The history of Mars Whisky dates back to 1949 when the Hombo family, owners of Mars Whisky, first took out a license to distil but it was not until 1960 that they started making whisky at a plant in Yamanashi.
It was run by Kiichiro Iwai, who had been Masataka Taketsuru’s immediate superior who had sent Taketsuru to Scotland in 1919 to learn about whisky production. He used Taketsuru’s specifications to make his whisky which was too heavy and smoky for the Japanese palate. Iwai was also responsible for the design of the pot stills and is considered a pioneer in the history and development of pot still whisky in Japan.
In 1984, production was switched to Mars Shinshu Distillery in the Japanese Alps, chosen for its altitude to encourage slow maturation and the availability of soft water. This brought a change of style to the whisky, being lighter and more approachable but the timing was wrong with the beginning of Japan’s whisky crash so Mars closed in 1992 and reopened in 2011.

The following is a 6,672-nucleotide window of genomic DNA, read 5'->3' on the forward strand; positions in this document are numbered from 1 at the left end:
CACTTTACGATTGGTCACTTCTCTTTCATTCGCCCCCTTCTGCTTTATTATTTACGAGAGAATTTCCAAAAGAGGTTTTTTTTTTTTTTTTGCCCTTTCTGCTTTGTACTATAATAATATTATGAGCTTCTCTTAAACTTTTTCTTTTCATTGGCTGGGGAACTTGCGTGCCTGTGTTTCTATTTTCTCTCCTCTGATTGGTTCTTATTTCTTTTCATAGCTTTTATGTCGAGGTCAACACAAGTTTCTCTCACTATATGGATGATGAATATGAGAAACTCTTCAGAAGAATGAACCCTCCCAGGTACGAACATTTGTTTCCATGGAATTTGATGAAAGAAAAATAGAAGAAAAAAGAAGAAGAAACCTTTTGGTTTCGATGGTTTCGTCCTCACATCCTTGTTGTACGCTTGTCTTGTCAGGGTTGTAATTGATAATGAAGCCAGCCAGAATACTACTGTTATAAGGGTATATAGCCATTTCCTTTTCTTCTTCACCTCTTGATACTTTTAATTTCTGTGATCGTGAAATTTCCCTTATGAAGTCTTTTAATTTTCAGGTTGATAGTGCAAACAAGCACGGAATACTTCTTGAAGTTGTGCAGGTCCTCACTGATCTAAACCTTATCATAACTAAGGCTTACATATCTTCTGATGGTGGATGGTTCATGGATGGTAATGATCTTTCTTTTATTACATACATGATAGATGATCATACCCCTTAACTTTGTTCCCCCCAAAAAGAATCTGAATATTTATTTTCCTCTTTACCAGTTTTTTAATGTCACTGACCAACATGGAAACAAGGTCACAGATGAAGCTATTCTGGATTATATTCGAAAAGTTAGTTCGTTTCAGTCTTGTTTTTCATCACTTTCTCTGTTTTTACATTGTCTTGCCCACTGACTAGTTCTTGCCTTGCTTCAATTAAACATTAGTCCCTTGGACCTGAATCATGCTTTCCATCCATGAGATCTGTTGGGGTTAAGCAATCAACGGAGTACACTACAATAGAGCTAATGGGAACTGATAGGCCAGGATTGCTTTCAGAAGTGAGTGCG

Mars Whisky consists of two distilleries, Mars Shinshu Distillery and Tsunuki Distillery, and three ageing sites at Shinshu, Tsunuki and Yakushima.
Mars Shinshu Distillery is located high in the Japan Alps and is the highest distillery in Japan at over 800m above sea level. The distillery is surrounded by South Alps and Central Alps with 120m of underground water running through granite rocks which gives a soft water character with low in minerality at 26 ppm. Shinshu experiences four distinct seasons with a short but hot summer and long cold winter.
Mars Tsunuki Distillery is the southernmost distillery, opened in Kagoshima in November 2016. It produces richer and heavy malts with a salty air influence.